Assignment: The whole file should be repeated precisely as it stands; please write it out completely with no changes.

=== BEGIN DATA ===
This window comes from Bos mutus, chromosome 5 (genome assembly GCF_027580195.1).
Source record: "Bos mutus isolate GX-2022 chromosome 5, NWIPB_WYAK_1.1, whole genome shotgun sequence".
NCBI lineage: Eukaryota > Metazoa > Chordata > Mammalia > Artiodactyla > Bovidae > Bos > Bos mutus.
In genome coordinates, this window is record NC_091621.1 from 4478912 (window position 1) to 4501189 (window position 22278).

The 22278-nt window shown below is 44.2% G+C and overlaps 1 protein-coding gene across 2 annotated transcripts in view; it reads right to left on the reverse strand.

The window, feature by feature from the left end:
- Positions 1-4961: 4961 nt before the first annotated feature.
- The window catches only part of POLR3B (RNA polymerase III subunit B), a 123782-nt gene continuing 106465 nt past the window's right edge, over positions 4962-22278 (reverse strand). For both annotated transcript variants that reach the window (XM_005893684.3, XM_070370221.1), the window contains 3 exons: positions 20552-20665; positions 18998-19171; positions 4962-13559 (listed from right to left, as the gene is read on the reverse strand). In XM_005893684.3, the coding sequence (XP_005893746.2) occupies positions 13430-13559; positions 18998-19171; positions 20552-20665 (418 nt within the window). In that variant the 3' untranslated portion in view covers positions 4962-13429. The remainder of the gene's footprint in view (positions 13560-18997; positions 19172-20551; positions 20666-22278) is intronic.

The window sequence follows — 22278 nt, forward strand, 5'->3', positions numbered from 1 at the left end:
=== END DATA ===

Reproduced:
This window comes from Bos mutus, chromosome 5 (genome assembly GCF_027580195.1).
Source record: "Bos mutus isolate GX-2022 chromosome 5, NWIPB_WYAK_1.1, whole genome shotgun sequence".
NCBI lineage: Eukaryota > Metazoa > Chordata > Mammalia > Artiodactyla > Bovidae > Bos > Bos mutus.
In genome coordinates, this window is record NC_091621.1 from 4478912 (window position 1) to 4501189 (window position 22278).

The 22278-nt window shown below is 44.2% G+C and overlaps 1 protein-coding gene across 2 annotated transcripts in view; it reads right to left on the reverse strand.

The window, feature by feature from the left end:
- Positions 1-4961: 4961 nt before the first annotated feature.
- The window catches only part of POLR3B (RNA polymerase III subunit B), a 123782-nt gene continuing 106465 nt past the window's right edge, over positions 4962-22278 (reverse strand). For both annotated transcript variants that reach the window (XM_005893684.3, XM_070370221.1), the window contains 3 exons: positions 20552-20665; positions 18998-19171; positions 4962-13559 (listed from right to left, as the gene is read on the reverse strand). In XM_005893684.3, the coding sequence (XP_005893746.2) occupies positions 13430-13559; positions 18998-19171; positions 20552-20665 (418 nt within the window). In that variant the 3' untranslated portion in view covers positions 4962-13429. The remainder of the gene's footprint in view (positions 13560-18997; positions 19172-20551; positions 20666-22278) is intronic.

The window sequence follows — 22278 nt, forward strand, 5'->3', positions numbered from 1 at the left end: